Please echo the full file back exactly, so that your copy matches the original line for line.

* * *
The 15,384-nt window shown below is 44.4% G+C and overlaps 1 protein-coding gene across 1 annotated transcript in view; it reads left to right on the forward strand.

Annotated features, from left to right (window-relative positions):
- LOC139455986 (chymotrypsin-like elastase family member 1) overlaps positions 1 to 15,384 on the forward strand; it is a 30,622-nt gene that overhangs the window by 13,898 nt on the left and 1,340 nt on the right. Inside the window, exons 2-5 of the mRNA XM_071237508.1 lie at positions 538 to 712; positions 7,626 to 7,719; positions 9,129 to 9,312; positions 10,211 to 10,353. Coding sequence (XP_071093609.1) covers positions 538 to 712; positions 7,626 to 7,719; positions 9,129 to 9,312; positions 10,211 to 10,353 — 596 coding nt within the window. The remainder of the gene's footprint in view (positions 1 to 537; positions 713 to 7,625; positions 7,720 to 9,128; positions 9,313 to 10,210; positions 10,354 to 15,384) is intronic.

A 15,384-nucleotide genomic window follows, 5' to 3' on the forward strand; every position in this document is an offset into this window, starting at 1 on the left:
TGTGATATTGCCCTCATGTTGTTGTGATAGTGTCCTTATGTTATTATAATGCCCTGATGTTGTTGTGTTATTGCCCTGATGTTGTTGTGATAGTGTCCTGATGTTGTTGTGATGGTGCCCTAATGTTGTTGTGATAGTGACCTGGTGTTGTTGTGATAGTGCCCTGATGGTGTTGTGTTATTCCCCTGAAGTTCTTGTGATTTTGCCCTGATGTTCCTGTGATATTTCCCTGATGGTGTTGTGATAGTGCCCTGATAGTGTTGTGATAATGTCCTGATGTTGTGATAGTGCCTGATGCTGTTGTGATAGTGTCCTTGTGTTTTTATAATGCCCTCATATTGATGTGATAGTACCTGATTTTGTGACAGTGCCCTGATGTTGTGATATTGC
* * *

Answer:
The 15,384-nt window shown below is 44.4% G+C and overlaps 1 protein-coding gene across 1 annotated transcript in view; it reads left to right on the forward strand.

Annotated features, from left to right (window-relative positions):
- LOC139455986 (chymotrypsin-like elastase family member 1) overlaps positions 1 to 15,384 on the forward strand; it is a 30,622-nt gene that overhangs the window by 13,898 nt on the left and 1,340 nt on the right. Inside the window, exons 2-5 of the mRNA XM_071237508.1 lie at positions 538 to 712; positions 7,626 to 7,719; positions 9,129 to 9,312; positions 10,211 to 10,353. Coding sequence (XP_071093609.1) covers positions 538 to 712; positions 7,626 to 7,719; positions 9,129 to 9,312; positions 10,211 to 10,353 — 596 coding nt within the window. The remainder of the gene's footprint in view (positions 1 to 537; positions 713 to 7,625; positions 7,720 to 9,128; positions 9,313 to 10,210; positions 10,354 to 15,384) is intronic.

A 15,384-nucleotide genomic window follows, 5' to 3' on the forward strand; every position in this document is an offset into this window, starting at 1 on the left:
TGTGATATTGCCCTCATGTTGTTGTGATAGTGTCCTTATGTTATTATAATGCCCTGATGTTGTTGTGTTATTGCCCTGATGTTGTTGTGATAGTGTCCTGATGTTGTTGTGATGGTGCCCTAATGTTGTTGTGATAGTGACCTGGTGTTGTTGTGATAGTGCCCTGATGGTGTTGTGTTATTCCCCTGAAGTTCTTGTGATTTTGCCCTGATGTTCCTGTGATATTTCCCTGATGGTGTTGTGATAGTGCCCTGATAGTGTTGTGATAATGTCCTGATGTTGTGATAGTGCCTGATGCTGTTGTGATAGTGTCCTTGTGTTTTTATAATGCCCTCATATTGATGTGATAGTACCTGATTTTGTGACAGTGCCCTGATGTTGTGATATTGC